Lessons learned from #100daysofsingingPosted by Catherine Elms on August 28, 2014 Blog posts | | No comments
Behind the scenes!
6 weeks ago, I started an Instagram challenge titled 100 Days of Singing – you can read more details about the challenge here.
However, after 1 month I decided to stop. I always feel a bit icky about not completing things I said I would, but ultimately I wasn’t enjoying the challenge anymore, plus one video a day was starting to get really spammy and I felt like I was inundating my Instagram followers with lots of similar content. While there is value in pushing through one’s discomfort a lot of the time, with this challenge it just felt right to stop after 1 month. I didn’t want to force myself to keep doing something I wasn’t enjoying – I want my art to be fun, expressive and playful, not repressive and an obligation.
With retrospect, 30 days would have been better, or a video once a week – I didn’t quite realise how big the challenge was until a few days in! I still completed it for 1 month, am pleased that I gave it a go, and learned some useful insights along the way:
1. What I look like when I sing
I very very rarely see myself perform, unless someone takes a decent video of me at a gig, so this was really useful. The biggest performance problems that I noticed were a) how much I bare my teeth when I sing, and b) how much I look at my hands when playing. Forcing myself to look at the iPad screen while recording was a really useful exercise in addressing both these issues! I also got more comfortable seeing myself sing, and I no longer cringe when I watch videos of myself performing.
2. To suck it up and keep singing even when I look/feel like shit
I read somewhere that the difference between a professional and an amateur is that professionals keep working even when they don’t feel like it. I always try to apply that principle to my art. I had a few bad/emotional days during the month, but I knew that if I started slacking off when I didn’t feel 100% then I might start only making videos when I felt up to it (which would probably only be on the 3 days a week when I’m not in work all day!). Similarly, on days when I looked tired, or had no make up on (and couldn’t be bothered to put make up on just to record a 15-second video), or just wanted to stay snuggly and scruffy in my PJs, I forced myself to keep playing, to not give in to my lizard brain. And I always felt so much better afterwards.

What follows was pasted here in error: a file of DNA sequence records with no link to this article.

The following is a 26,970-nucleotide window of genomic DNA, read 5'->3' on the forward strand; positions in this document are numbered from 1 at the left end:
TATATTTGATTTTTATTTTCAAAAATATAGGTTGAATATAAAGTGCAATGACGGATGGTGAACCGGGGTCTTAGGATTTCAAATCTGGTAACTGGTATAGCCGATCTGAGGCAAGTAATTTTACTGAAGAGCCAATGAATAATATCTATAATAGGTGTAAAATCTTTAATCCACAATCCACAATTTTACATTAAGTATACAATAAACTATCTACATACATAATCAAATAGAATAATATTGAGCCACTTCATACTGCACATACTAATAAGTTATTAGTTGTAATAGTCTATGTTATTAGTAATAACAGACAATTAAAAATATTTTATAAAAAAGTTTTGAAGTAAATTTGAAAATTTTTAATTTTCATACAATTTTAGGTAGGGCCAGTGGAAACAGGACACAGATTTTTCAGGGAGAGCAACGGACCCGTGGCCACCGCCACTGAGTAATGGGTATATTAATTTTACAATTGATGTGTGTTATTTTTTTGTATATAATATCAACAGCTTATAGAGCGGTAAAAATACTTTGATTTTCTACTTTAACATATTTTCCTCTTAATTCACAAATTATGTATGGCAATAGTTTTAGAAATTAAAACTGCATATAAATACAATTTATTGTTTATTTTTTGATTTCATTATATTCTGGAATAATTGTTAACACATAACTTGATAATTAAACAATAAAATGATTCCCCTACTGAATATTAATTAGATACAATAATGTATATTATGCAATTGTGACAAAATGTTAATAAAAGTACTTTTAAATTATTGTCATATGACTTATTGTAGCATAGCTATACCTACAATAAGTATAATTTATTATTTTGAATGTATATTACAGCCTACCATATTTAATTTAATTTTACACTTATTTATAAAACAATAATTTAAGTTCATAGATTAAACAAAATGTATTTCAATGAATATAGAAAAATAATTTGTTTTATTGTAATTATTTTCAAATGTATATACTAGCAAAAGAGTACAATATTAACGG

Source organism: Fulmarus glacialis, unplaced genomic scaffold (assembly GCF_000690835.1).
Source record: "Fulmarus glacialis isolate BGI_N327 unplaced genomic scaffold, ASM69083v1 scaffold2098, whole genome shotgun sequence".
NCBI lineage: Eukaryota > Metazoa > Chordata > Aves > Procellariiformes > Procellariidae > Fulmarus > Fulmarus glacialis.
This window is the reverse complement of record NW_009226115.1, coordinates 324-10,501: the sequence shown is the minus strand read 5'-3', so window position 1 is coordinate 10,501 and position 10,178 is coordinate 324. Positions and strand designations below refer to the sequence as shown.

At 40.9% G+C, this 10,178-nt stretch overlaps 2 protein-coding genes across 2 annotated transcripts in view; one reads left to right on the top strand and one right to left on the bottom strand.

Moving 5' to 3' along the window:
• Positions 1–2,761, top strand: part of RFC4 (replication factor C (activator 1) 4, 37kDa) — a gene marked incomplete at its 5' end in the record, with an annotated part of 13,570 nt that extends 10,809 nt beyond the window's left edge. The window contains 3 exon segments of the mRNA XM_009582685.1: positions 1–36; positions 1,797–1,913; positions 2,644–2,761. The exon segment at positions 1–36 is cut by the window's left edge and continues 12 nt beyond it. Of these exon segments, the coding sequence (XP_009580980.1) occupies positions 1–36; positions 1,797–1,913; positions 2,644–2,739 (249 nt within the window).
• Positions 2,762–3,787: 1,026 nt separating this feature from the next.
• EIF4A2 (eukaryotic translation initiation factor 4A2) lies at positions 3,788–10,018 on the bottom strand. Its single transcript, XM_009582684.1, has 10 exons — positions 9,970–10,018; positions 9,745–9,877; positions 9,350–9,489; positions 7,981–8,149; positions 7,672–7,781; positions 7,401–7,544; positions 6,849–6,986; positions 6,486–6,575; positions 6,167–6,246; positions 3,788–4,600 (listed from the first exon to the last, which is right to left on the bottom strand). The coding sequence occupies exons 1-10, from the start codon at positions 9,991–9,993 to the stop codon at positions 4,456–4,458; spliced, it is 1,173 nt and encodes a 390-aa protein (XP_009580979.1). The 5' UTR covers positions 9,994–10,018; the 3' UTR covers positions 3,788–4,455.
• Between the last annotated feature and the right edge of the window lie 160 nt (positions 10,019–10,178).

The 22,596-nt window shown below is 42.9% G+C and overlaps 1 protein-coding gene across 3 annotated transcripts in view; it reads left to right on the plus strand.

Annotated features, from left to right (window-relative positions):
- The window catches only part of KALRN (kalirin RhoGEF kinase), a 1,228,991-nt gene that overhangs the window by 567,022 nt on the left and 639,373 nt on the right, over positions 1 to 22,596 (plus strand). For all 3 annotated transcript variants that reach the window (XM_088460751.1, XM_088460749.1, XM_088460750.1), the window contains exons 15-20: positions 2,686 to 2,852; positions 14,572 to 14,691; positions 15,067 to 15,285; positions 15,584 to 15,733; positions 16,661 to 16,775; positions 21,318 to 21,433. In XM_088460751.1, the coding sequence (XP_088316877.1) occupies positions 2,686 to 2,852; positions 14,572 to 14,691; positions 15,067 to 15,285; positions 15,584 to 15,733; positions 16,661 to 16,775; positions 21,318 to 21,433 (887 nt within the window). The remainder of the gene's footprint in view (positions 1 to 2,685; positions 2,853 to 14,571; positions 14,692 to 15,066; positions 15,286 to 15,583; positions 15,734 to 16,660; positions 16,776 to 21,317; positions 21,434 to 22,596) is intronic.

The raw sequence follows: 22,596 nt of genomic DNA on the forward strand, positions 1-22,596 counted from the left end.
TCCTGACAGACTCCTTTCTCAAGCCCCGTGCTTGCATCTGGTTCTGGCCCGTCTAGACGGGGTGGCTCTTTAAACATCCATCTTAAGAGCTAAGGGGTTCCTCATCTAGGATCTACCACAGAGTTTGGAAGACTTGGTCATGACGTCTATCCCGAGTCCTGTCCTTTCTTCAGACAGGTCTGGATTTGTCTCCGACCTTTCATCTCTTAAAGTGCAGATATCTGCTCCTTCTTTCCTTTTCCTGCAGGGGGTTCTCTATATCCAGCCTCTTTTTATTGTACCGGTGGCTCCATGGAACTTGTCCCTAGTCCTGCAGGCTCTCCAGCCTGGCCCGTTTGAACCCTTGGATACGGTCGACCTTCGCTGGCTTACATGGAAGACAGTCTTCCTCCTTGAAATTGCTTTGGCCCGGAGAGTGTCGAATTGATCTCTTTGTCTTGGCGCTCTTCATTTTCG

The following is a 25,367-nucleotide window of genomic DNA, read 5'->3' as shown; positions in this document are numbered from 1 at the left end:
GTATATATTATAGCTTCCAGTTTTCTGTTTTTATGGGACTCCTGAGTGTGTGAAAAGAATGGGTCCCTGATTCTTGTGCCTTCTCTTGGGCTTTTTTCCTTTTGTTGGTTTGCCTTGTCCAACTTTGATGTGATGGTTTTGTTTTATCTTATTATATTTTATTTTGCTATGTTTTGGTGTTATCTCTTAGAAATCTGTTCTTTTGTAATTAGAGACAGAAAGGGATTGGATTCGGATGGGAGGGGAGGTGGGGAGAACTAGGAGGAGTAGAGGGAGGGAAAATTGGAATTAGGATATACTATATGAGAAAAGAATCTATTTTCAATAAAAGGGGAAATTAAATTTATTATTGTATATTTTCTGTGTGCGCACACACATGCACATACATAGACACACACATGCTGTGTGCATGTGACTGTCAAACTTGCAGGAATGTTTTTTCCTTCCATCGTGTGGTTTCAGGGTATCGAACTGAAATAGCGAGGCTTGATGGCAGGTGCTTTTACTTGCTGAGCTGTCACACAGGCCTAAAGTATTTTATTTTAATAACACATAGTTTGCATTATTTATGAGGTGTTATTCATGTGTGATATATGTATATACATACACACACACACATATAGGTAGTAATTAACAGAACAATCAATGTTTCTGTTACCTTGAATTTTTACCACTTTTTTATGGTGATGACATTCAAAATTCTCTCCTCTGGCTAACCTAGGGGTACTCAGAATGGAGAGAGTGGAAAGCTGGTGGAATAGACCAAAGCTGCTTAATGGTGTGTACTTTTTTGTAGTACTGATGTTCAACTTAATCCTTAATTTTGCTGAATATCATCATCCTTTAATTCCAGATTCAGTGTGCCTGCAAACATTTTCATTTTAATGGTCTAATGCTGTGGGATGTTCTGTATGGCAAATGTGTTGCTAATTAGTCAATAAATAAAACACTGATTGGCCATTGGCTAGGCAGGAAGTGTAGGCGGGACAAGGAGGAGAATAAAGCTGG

3. To share my art even when it’s unfinished/unpolished
The most difficult thing about 100 Days of Singing was choosing to upload videos that were a bit sketchy/pitchy/awkward, just because I didn’t have a spare hour to keep practicing until those 15 seconds were pitch perfect and technically accomplished. It was good for me to upload the less-than-perfect videos, because every time I still received a good amount of positive feedback, and zero negative comments as I’d feared!
In case you missed some of my videos, here are my favourites! Comment and let me know what you think?
Have to Drive by Amanda Palmer
Toby Songs by Catherine Elms (featuring Toby)
Devils and Gods by Tori Amos
Monochrome by Catherine Elms (live on Radio Tircoed)
Asleep by The Smiths